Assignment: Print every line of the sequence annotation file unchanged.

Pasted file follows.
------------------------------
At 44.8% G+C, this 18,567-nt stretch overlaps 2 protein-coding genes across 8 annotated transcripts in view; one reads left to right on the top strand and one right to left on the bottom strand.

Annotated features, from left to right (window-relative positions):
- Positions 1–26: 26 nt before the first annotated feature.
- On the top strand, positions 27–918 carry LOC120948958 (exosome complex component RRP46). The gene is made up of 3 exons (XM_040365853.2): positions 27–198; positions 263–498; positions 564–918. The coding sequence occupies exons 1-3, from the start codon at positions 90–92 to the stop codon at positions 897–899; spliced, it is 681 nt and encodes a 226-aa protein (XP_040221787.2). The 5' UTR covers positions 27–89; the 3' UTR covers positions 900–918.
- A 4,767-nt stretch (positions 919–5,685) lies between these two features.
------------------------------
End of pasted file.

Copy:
At 44.8% G+C, this 18,567-nt stretch overlaps 2 protein-coding genes across 8 annotated transcripts in view; one reads left to right on the top strand and one right to left on the bottom strand.

Annotated features, from left to right (window-relative positions):
- Positions 1–26: 26 nt before the first annotated feature.
- On the top strand, positions 27–918 carry LOC120948958 (exosome complex component RRP46). The gene is made up of 3 exons (XM_040365853.2): positions 27–198; positions 263–498; positions 564–918. The coding sequence occupies exons 1-3, from the start codon at positions 90–92 to the stop codon at positions 897–899; spliced, it is 681 nt and encodes a 226-aa protein (XP_040221787.2). The 5' UTR covers positions 27–89; the 3' UTR covers positions 900–918.
- A 4,767-nt stretch (positions 919–5,685) lies between these two features.